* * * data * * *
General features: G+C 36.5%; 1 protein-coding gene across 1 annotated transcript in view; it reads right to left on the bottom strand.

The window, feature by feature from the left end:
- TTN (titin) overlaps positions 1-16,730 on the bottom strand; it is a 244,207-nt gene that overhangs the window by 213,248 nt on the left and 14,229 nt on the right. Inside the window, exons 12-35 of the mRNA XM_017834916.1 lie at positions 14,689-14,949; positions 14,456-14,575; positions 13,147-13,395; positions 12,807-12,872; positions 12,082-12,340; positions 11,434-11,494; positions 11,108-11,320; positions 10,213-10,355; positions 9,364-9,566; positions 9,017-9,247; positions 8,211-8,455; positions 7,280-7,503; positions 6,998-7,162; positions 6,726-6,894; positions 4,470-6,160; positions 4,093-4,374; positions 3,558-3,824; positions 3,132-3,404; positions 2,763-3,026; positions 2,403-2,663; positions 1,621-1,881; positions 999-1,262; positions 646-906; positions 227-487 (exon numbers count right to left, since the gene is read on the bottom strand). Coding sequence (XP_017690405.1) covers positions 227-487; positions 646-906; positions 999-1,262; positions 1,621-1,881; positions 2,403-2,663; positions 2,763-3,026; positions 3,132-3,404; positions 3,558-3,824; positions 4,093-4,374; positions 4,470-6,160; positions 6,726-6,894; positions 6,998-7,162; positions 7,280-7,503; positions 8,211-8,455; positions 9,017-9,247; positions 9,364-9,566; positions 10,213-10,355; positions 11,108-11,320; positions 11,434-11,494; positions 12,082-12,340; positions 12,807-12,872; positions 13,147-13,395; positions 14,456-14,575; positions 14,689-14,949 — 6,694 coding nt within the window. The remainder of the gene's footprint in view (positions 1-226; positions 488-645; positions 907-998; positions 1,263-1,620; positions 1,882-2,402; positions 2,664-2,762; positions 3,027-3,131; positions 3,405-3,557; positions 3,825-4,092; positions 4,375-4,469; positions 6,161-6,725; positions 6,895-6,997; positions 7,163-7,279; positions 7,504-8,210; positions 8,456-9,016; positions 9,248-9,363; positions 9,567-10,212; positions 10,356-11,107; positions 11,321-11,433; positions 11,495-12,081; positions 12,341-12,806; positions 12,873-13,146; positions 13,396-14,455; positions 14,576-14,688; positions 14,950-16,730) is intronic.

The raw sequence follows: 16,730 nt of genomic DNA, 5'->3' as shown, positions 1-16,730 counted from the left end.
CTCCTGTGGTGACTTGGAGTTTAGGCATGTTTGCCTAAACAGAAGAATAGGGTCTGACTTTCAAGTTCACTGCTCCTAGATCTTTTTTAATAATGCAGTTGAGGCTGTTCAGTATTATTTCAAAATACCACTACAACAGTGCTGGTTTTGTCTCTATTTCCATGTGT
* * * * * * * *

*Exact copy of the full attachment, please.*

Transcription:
General features: G+C 36.5%; 1 protein-coding gene across 1 annotated transcript in view; it reads right to left on the bottom strand.

The window, feature by feature from the left end:
- TTN (titin) overlaps positions 1-16,730 on the bottom strand; it is a 244,207-nt gene that overhangs the window by 213,248 nt on the left and 14,229 nt on the right. Inside the window, exons 12-35 of the mRNA XM_017834916.1 lie at positions 14,689-14,949; positions 14,456-14,575; positions 13,147-13,395; positions 12,807-12,872; positions 12,082-12,340; positions 11,434-11,494; positions 11,108-11,320; positions 10,213-10,355; positions 9,364-9,566; positions 9,017-9,247; positions 8,211-8,455; positions 7,280-7,503; positions 6,998-7,162; positions 6,726-6,894; positions 4,470-6,160; positions 4,093-4,374; positions 3,558-3,824; positions 3,132-3,404; positions 2,763-3,026; positions 2,403-2,663; positions 1,621-1,881; positions 999-1,262; positions 646-906; positions 227-487 (exon numbers count right to left, since the gene is read on the bottom strand). Coding sequence (XP_017690405.1) covers positions 227-487; positions 646-906; positions 999-1,262; positions 1,621-1,881; positions 2,403-2,663; positions 2,763-3,026; positions 3,132-3,404; positions 3,558-3,824; positions 4,093-4,374; positions 4,470-6,160; positions 6,726-6,894; positions 6,998-7,162; positions 7,280-7,503; positions 8,211-8,455; positions 9,017-9,247; positions 9,364-9,566; positions 10,213-10,355; positions 11,108-11,320; positions 11,434-11,494; positions 12,082-12,340; positions 12,807-12,872; positions 13,147-13,395; positions 14,456-14,575; positions 14,689-14,949 — 6,694 coding nt within the window. The remainder of the gene's footprint in view (positions 1-226; positions 488-645; positions 907-998; positions 1,263-1,620; positions 1,882-2,402; positions 2,664-2,762; positions 3,027-3,131; positions 3,405-3,557; positions 3,825-4,092; positions 4,375-4,469; positions 6,161-6,725; positions 6,895-6,997; positions 7,163-7,279; positions 7,504-8,210; positions 8,456-9,016; positions 9,248-9,363; positions 9,567-10,212; positions 10,356-11,107; positions 11,321-11,433; positions 11,495-12,081; positions 12,341-12,806; positions 12,873-13,146; positions 13,396-14,455; positions 14,576-14,688; positions 14,950-16,730) is intronic.

The raw sequence follows: 16,730 nt of genomic DNA, 5'->3' as shown, positions 1-16,730 counted from the left end.
CTCCTGTGGTGACTTGGAGTTTAGGCATGTTTGCCTAAACAGAAGAATAGGGTCTGACTTTCAAGTTCACTGCTCCTAGATCTTTTTTAATAATGCAGTTGAGGCTGTTCAGTATTATTTCAAAATACCACTACAACAGTGCTGGTTTTGTCTCTATTTCCATGTGT